Bikini Kill in 1991
|Genres||Punk rock, riot grrrl|
|Labels||Bikini Kill Records, Kill Rock Stars|
|Associated acts||The Frumpies, Julie Ruin, Le Tigre, Star Sign Scorpio, Suture|
|Past members||Kathleen Hanna
Bikini Kill was an American punk rock band formed in Olympia, Washington in October 1990. The group consisted of singer and songwriter Kathleen Hanna, guitarist Billy Karren, bassist Kathi Wilcox, and drummer Tobi Vail. The band is widely considered to be the pioneer of the riot grrrl movement, and was notorious for its radical feminist lyrics and fiery performances. Their music is characteristically abrasive and hardcore-influenced. After two full-length albums, several EPs and two compilations, they disbanded in 1997.
The band formed in Olympia, Washington, in October 1990, by Kathleen Hanna (vocals), Billy Karren (guitar), Kathi Wilcox (bass), and Tobi Vail (drums). They began working together on a fanzine called Bikini Kill and, with the addition of former Go Team guitarist Billy Karren, formed a band of the same name. The band wrote songs together and encouraged a female-centric environment at their shows, urging women to come to the front of the stage and handing out lyric sheets to them.
Fellow riot grrrl musician Lois Maffeo originally adopted Bikini Kill as a band name, inspired by the 1967 B-movie The Million Eyes of Sumuru. She and her friend Margaret Doherty used the name for a one-off performance in the late 1980s where they donned faux fur punk cave girl costumes. Vail liked the name and appropriated it after Maffeo settled on the band name Cradle Robbers.
After an independent demo cassette, Revolution Girl Style Now!, Bikini Kill released the Bikini Kill EP on the indie label Kill Rock Stars. Produced by Ian MacKaye of Minor Threat and Fugazi, the album began to establish the band's audience. The band's debut album, Pussy Whipped, was released in September 1993. Bikini Kill toured in London, England to begin working with Huggy Bear, releasing a joint recording together and touring the UK. The tour was the subject of a documentary film by Lucy Thane entitled It Changed My Life: Bikini Kill In The U.K. Upon their return to the United States, the band began working with Joan Jett of The Runaways, whose music Hanna described as an early example of the Riot Grrrl aesthetic. Jett produced the single "New Radio"/"Rebel Girl" for the band.
By the following year, Riot Grrrl was receiving constant attention in the media, and Bikini Kill were increasingly referred to as pioneers of the movement. Hanna called for a "media blackout" amongst Riot Grrrls, as they felt the band and the movement were being misrepresented by the media.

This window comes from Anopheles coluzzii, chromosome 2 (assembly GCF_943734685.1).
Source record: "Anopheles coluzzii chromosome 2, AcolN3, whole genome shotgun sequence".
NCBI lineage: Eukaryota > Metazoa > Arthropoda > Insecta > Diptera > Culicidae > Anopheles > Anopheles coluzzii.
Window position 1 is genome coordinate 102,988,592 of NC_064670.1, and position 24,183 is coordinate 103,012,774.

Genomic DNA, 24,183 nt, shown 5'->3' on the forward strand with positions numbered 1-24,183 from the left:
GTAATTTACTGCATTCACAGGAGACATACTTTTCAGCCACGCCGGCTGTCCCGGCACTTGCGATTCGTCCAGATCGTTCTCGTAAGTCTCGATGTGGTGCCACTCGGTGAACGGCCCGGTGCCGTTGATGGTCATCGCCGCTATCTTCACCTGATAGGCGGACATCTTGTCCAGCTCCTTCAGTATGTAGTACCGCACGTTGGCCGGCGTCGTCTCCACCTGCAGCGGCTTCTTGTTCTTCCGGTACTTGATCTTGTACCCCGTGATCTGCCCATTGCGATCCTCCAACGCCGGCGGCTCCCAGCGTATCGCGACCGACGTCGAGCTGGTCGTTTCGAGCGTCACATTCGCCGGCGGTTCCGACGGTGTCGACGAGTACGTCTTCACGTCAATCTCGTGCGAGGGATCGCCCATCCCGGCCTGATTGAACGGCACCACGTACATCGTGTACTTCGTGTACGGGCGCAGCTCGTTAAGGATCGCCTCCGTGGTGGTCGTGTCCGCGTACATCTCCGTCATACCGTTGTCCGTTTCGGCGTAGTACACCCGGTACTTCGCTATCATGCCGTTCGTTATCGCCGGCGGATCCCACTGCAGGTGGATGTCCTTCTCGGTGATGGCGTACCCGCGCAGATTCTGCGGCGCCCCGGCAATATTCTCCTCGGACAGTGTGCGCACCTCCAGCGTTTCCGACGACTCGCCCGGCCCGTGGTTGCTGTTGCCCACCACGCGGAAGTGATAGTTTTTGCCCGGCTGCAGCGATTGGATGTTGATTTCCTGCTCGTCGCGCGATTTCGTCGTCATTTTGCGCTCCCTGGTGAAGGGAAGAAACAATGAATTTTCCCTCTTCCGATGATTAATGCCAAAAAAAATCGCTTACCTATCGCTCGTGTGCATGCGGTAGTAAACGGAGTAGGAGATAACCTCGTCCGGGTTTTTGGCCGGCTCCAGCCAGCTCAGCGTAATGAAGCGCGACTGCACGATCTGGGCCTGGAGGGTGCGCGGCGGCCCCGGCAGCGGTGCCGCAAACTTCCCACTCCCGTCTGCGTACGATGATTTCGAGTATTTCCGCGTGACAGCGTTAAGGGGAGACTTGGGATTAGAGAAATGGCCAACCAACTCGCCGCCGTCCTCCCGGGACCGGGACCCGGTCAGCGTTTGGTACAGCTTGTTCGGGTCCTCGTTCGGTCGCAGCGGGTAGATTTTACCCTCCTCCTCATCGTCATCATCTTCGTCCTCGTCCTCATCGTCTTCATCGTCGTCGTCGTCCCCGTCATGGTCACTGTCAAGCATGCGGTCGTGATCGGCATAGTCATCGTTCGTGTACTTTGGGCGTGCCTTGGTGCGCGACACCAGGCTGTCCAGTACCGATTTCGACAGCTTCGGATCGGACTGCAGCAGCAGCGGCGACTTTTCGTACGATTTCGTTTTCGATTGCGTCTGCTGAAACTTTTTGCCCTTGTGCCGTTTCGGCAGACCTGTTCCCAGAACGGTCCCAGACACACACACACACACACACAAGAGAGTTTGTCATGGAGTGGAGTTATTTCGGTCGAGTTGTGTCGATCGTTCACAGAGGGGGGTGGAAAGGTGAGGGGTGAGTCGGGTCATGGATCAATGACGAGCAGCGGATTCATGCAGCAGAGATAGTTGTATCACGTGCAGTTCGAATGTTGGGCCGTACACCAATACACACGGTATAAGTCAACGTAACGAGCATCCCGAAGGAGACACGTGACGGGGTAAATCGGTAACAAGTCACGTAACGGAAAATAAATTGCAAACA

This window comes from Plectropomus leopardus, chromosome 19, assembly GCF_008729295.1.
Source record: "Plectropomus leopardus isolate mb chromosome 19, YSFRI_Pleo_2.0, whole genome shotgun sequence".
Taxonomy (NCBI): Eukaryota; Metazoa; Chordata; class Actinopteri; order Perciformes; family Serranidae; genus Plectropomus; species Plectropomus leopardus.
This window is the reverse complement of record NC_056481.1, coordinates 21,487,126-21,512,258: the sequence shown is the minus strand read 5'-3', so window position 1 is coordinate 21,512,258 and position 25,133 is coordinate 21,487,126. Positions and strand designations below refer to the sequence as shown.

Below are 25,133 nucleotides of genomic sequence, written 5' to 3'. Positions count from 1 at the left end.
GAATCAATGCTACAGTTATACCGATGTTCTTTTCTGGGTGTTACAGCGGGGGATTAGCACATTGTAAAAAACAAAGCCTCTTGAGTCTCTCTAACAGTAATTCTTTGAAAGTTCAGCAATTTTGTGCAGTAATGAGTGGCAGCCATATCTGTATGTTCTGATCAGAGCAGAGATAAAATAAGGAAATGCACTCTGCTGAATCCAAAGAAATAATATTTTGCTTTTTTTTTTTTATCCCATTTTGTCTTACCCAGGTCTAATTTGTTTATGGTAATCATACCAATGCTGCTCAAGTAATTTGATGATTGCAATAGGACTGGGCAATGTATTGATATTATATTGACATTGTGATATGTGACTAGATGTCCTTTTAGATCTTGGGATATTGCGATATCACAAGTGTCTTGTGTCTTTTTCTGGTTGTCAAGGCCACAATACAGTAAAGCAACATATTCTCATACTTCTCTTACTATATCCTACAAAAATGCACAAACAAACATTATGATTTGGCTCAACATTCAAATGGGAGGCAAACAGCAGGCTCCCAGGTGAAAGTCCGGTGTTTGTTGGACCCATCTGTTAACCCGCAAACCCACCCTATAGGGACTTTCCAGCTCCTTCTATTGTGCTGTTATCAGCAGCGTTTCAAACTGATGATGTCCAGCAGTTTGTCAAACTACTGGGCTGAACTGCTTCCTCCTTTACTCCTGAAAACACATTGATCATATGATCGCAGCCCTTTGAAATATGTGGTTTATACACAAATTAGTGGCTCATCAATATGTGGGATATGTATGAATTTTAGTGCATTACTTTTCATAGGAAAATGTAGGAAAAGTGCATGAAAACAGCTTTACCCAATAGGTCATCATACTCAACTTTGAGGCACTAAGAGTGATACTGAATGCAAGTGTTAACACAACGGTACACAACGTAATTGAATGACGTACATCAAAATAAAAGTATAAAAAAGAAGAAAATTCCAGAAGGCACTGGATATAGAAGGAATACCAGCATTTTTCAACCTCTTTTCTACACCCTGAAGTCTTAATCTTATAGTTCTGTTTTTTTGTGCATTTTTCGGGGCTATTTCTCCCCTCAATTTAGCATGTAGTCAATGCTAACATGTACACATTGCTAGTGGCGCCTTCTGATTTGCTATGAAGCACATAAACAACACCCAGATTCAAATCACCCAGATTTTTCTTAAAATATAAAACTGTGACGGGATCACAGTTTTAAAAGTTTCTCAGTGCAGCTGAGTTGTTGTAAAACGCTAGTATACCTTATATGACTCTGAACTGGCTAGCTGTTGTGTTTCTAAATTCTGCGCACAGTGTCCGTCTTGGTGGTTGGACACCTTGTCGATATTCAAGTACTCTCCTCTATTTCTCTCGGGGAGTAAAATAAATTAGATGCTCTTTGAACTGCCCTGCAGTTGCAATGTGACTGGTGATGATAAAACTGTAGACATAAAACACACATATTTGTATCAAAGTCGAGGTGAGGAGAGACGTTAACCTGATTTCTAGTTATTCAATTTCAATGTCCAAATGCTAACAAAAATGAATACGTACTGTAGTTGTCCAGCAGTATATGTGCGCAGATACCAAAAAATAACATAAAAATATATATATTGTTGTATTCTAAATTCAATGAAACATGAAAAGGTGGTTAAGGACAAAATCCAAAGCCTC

The band's final album, Reject All American, was released in 1996. After the band's breakup in 1997, a compilation of singles recorded between 1993 and 1995 was released in 1998 under the name The Singles.
During the summer of 1992, the band The Frumpies was formed by Karren, Wilcox, Vail, and Molly Neuman of Bratmobile, and toured as late as the early 2000s along with a similar Italian punk rock band Dada Swing.
Vail, notorious for her numerous side projects and being in several bands at a time, later resurfaced in a band called Spider and the Webs, and she is now[when?] playing with The Old Haunts. Kathi Wilcox plays in the Casual Dots, and Billy Karren is in Ghost Mom. Hanna first contributed to an LP[which?] as a member of The Fakes, and then turned to more dance-based New wave music (with similar feminist lyrical themes) on her solo debut, Julie Ruin. She then became a member of the political new wave outfit Le Tigre. After Le Tigre broke up, Hanna became the front woman of a band named after her solo project, The Julie Ruin.
Bikini Kill is recognized as an influence by Sleater-Kinney, The Gossip, Jack Off Jill, Mika Miko, and many others. Mike Park (of Skankin' Pickle, The Chinkees, The Bruce Lee Band, and founder of Asian Man Records) has a song about the band titled "Tobi Vail 4 President" on the album Beans & Toast from his acoustic solo project. J Church's album Prophylaxis features a song called "Why I Liked Bikini Kill", a response to criticisms of the band and their message. Music journalist Steve Palopoli has described the song as addressing an "unspecified critic of Kathleen Hanna". Hanna credits American artist and performance legend Karen Finley as her major influence.
- Marcus, Sara (2010). Girls to the Front: The True Story of the Riot Grrrl Revolution (1st ed.). New York: HarperPerennial. pp. 46–47. ISBN 978-0-06-180636-0.
- The Singles (Bikini Kill) at AllMusic
- "Frumpies News of April 2000". Retrieved on August 17, 2009.
- "The Frumpies in italy___komakino'zine". Inkoma.com. Retrieved 2011-10-30.
- Johnson, Martin. "Sharps & Flats - Music". Salon.com. Retrieved 2011-10-30.
- bikinikill.com official website
- Tigerbomb.net - a Bikini Kill archive site
- Kathleen Hanna's Bikini Kill Archive at Wordpress.com
- Bikini Kill at Rolling Stone
- Bikini at The New Yorker